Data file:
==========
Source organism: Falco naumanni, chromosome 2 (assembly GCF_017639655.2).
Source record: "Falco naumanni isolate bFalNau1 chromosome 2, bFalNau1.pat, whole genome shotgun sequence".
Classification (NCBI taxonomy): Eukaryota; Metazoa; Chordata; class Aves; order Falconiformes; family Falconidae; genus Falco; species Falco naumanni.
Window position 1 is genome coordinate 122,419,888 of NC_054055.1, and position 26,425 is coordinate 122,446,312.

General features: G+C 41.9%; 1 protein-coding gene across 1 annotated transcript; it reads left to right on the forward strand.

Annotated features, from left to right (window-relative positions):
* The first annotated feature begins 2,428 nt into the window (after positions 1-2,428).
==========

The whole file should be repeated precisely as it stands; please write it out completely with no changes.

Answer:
Source organism: Falco naumanni, chromosome 2 (assembly GCF_017639655.2).
Source record: "Falco naumanni isolate bFalNau1 chromosome 2, bFalNau1.pat, whole genome shotgun sequence".
Classification (NCBI taxonomy): Eukaryota; Metazoa; Chordata; class Aves; order Falconiformes; family Falconidae; genus Falco; species Falco naumanni.
Window position 1 is genome coordinate 122,419,888 of NC_054055.1, and position 26,425 is coordinate 122,446,312.

General features: G+C 41.9%; 1 protein-coding gene across 1 annotated transcript; it reads left to right on the forward strand.

Annotated features, from left to right (window-relative positions):
* The first annotated feature begins 2,428 nt into the window (after positions 1-2,428).